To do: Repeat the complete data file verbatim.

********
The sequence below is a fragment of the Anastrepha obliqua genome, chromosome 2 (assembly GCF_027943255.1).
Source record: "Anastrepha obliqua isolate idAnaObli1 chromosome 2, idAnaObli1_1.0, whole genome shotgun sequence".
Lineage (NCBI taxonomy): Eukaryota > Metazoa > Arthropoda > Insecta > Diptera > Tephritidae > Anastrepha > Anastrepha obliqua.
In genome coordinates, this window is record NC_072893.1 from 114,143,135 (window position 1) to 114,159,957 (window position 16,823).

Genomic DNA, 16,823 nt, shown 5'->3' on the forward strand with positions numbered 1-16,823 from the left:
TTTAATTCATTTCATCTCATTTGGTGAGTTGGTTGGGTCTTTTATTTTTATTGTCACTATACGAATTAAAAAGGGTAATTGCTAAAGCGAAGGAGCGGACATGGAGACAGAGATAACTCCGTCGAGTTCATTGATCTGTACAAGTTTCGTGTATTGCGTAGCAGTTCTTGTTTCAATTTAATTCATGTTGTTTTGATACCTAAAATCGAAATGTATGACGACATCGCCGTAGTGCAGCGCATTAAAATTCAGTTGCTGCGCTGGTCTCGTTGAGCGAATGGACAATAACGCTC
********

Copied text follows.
The sequence below is a fragment of the Anastrepha obliqua genome, chromosome 2 (assembly GCF_027943255.1).
Source record: "Anastrepha obliqua isolate idAnaObli1 chromosome 2, idAnaObli1_1.0, whole genome shotgun sequence".
Lineage (NCBI taxonomy): Eukaryota > Metazoa > Arthropoda > Insecta > Diptera > Tephritidae > Anastrepha > Anastrepha obliqua.
In genome coordinates, this window is record NC_072893.1 from 114,143,135 (window position 1) to 114,159,957 (window position 16,823).

Genomic DNA, 16,823 nt, shown 5'->3' on the forward strand with positions numbered 1-16,823 from the left:
TTTAATTCATTTCATCTCATTTGGTGAGTTGGTTGGGTCTTTTATTTTTATTGTCACTATACGAATTAAAAAGGGTAATTGCTAAAGCGAAGGAGCGGACATGGAGACAGAGATAACTCCGTCGAGTTCATTGATCTGTACAAGTTTCGTGTATTGCGTAGCAGTTCTTGTTTCAATTTAATTCATGTTGTTTTGATACCTAAAATCGAAATGTATGACGACATCGCCGTAGTGCAGCGCATTAAAATTCAGTTGCTGCGCTGGTCTCGTTGAGCGAATGGACAATAACGCTC